• Pension Programs:
    Wartime veterans that are no longer able to work (and/or have a limited income) may qualify for the Veterans Disability Pension or the Veterans Pension for Veterans 65 or older.
  • Medical Care:
    The Department of Veteran’s Affairs is required by law to provide medical services that, by definition, will promote, preserve and restore health. With that, eligible veterans have access to VA Hospitals for treatment of injury, illness, rehabilitation, alcohol/drug dependence, etc.
  • Educational Programs:
    Under the GI Bill, a variety of educational programs have been established to encourage and assist vets in pursuing higher education, by helping cover the costs associated with further schooling and/or training.

Aside from these four core benefit programs, there are a number of other fringe benefits that each aim to set up veterans for success.

  • Subsidized housing and home loan guarantees
  • Job training and job placement
  • Small businesses loans through the Small Business Administration
  • Counseling and PTSD Support
  • Burials and memorials
  • Franchise opportunities (Vet Fran)

Even with these favorable benefits, according to a recent RAND study, it’s worth noting that only 50% of those with PTSD actually sought treatment and, out of the half that actually pursued treatment, only half of those received “minimally adequate” treatment. Yes, the military offers comparable health benefits, however, it’s vital that veterans use the benefits afforded to them, while re-adjusting to their new life.

Only 50% of Veterans with PTSD Actually Sought Treatment

In 2013, the overall unemployment rate in the United States averaged 7.4% but finished at 6.7% by December. While this was a historically favorable rate for the civilian population, according to U.S. Bureau of Labor Statistics, during that same period, the unemployment rate for veterans who served on active duty at any time since September 2001 was 9.0% – more than 2% higher than the civilian population!

Veteran Unemployment Rate is 9.0% Among Veterans Who Have Served Since September 2001

Although this disparity is alarming, that’s not to say that veterans are hopeless when it comes to finding employment upon their homecoming. On the contrary, the military has a number of job placement programs in place and teaches a variety of skills that translate wonderfully into the modern workforce. Yes, aside from preferential treatment for federal jobs, according to a study performed by, the following is a list of the top skills taught to military members and the 15 most common jobs landed as a result.


  • Emergency room preparedness
  • Computer security
  • Microsoft SQL server
  • Electronic troubleshooting
  • Security risk management
  • Security policies and procedures
  • Leadership
  • Cisco networking
  • Contractor management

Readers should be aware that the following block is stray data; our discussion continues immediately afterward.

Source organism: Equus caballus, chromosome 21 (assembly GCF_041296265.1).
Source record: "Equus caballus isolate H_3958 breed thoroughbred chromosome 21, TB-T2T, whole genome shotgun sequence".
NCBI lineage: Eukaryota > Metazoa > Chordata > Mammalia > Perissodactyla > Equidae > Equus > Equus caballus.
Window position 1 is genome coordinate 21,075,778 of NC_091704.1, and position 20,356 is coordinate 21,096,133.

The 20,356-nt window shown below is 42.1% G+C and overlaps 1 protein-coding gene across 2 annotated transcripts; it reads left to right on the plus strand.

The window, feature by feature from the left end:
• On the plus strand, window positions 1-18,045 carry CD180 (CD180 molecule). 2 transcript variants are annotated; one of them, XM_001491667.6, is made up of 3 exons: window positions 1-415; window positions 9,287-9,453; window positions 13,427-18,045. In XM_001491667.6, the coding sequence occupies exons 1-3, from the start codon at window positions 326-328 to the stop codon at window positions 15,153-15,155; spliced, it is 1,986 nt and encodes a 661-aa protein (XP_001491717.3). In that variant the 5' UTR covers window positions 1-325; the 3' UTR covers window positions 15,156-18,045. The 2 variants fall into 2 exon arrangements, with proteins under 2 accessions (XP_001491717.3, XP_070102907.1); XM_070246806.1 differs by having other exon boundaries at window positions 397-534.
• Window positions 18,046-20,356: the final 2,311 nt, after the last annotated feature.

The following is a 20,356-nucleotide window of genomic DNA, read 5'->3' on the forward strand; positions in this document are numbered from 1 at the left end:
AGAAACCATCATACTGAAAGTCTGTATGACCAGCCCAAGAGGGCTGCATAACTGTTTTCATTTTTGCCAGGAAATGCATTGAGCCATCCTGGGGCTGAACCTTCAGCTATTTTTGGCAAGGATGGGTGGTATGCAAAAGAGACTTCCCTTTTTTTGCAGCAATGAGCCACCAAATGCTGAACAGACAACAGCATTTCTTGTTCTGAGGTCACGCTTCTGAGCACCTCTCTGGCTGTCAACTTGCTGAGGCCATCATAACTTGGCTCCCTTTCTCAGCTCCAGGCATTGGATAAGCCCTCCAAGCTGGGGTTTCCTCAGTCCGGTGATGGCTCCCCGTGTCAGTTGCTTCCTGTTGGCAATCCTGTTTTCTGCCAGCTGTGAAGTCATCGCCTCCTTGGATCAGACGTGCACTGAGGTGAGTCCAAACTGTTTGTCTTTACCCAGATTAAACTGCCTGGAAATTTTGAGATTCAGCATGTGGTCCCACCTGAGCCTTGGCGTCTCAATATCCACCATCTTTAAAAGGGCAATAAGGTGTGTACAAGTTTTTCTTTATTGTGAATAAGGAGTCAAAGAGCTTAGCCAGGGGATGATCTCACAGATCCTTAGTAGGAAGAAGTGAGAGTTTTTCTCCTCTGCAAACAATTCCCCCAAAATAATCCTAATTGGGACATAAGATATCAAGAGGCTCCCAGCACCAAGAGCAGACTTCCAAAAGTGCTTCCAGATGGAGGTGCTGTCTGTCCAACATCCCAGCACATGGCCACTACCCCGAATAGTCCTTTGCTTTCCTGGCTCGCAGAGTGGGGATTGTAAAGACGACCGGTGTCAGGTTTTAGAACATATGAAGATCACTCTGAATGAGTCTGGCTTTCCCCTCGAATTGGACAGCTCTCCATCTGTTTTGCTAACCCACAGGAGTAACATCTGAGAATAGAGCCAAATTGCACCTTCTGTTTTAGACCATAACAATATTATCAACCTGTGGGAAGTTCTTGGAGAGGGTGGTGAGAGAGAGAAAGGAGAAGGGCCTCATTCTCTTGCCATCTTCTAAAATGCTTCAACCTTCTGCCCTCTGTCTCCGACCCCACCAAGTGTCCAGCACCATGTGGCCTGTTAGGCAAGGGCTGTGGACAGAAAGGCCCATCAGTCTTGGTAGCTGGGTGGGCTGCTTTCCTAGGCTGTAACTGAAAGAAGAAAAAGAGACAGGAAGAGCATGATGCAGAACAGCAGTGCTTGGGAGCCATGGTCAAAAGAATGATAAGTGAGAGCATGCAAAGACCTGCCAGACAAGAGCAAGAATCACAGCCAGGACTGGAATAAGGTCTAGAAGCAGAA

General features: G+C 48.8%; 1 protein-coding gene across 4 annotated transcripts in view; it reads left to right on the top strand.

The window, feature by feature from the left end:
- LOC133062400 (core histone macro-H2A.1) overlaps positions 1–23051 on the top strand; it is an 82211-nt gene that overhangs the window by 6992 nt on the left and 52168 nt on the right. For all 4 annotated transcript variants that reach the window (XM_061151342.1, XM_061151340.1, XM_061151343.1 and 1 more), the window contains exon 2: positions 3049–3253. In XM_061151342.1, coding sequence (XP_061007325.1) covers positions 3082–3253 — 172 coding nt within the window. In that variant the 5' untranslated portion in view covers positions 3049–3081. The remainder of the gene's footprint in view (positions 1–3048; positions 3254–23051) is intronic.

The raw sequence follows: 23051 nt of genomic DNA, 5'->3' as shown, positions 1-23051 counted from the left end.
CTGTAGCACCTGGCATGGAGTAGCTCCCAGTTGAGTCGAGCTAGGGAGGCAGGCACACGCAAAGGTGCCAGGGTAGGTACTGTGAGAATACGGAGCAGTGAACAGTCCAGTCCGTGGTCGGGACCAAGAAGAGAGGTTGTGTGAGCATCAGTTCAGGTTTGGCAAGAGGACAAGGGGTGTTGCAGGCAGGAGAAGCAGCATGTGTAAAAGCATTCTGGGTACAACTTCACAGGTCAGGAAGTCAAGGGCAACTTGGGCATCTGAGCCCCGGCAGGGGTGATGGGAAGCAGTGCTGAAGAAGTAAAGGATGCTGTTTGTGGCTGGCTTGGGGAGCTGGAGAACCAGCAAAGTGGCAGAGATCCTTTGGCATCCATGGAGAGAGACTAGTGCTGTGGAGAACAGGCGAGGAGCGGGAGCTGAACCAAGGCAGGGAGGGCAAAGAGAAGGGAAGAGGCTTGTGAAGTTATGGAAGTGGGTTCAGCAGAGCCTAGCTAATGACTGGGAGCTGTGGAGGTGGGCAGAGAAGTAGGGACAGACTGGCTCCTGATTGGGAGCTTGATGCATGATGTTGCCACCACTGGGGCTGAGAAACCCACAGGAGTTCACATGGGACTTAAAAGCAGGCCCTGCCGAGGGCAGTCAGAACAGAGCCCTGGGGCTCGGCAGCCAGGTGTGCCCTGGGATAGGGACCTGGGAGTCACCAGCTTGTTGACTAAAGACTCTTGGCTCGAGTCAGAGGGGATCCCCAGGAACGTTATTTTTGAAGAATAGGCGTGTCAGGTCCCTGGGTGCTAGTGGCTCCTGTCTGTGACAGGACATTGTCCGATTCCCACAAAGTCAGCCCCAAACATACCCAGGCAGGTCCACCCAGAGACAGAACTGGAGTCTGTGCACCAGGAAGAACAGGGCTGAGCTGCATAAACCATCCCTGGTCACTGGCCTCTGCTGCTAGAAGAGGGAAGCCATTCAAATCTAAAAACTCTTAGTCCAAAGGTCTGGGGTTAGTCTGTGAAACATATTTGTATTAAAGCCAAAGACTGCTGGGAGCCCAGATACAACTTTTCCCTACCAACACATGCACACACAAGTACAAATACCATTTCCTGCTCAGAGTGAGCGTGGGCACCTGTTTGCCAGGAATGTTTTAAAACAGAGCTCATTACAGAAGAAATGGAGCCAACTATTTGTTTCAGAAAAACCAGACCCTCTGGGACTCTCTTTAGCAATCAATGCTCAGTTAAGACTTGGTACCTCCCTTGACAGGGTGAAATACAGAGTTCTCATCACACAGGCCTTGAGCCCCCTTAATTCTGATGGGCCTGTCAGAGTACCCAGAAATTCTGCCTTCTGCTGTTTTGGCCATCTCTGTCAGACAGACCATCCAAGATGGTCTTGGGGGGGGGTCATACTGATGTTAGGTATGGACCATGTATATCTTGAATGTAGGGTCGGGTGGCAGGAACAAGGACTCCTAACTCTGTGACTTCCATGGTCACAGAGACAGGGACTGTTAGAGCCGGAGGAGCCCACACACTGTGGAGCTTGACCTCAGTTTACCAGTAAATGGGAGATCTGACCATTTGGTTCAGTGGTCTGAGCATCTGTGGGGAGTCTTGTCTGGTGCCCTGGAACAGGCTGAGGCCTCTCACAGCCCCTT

• Program management


  • Management consultant
  • Program manager, IT
  • Systems analyst
  • FBI agent
  • Field service engineer, medical equipment
  • Systems engineer, computer networking, IT
  • Information technology (IT) consultant
  • Intelligence analyst
  • Helicopter pilot
  • Network engineer, IT
  • Project manager, construction
  • Technical writer
  • Business development manager
  • Network administrator, IT
  • HVAC service technician
  • Fireman

As you can see, the military clearly imparts valuable leadership skills and timely technological talents. With this potent toolbox of applicable skills and knowledge, veterans are comfortably able to find jobs after returning home from service, despite the troubled economy and the competitive landscape of the modern workforce.


While most soldiers spend the majority of their deployment dreaming of the day they can be reunited with their families, often times the transition back to Home Life is turbulent.  In fact, the longer the time the veteran has spent away and the more frequent their stints in active warfare, the more difficult it gets to adjust into a crowded house.

Soldiers Returning Home May Have a Difficult Time Adjusting

As referenced in the first section, even though the soldier may be surrounded by the people they love most, there are some inherent hurdles to navigate when it comes to coming home. Be it isolationism, anxiety, irritability, short-temperament or general disinterest, it’s important that the family fully understands the plight of the displaced soldier and that they realize it’s nothing personal – it’s a phase that requires communal compassion and patience, as the veteran works at their own pace to get back to good.


As much as a veteran looks forward to their homecoming, often times the “return to normal” is anything but “normal” – it’s a sudden jolt that can cause a soldier to feel lost in a familiar setting. Fortunately, with all of the disorders that can arise from combat, there are an equal number of programs in place to ease the transition, so that the American soldier may know they are not forgotten.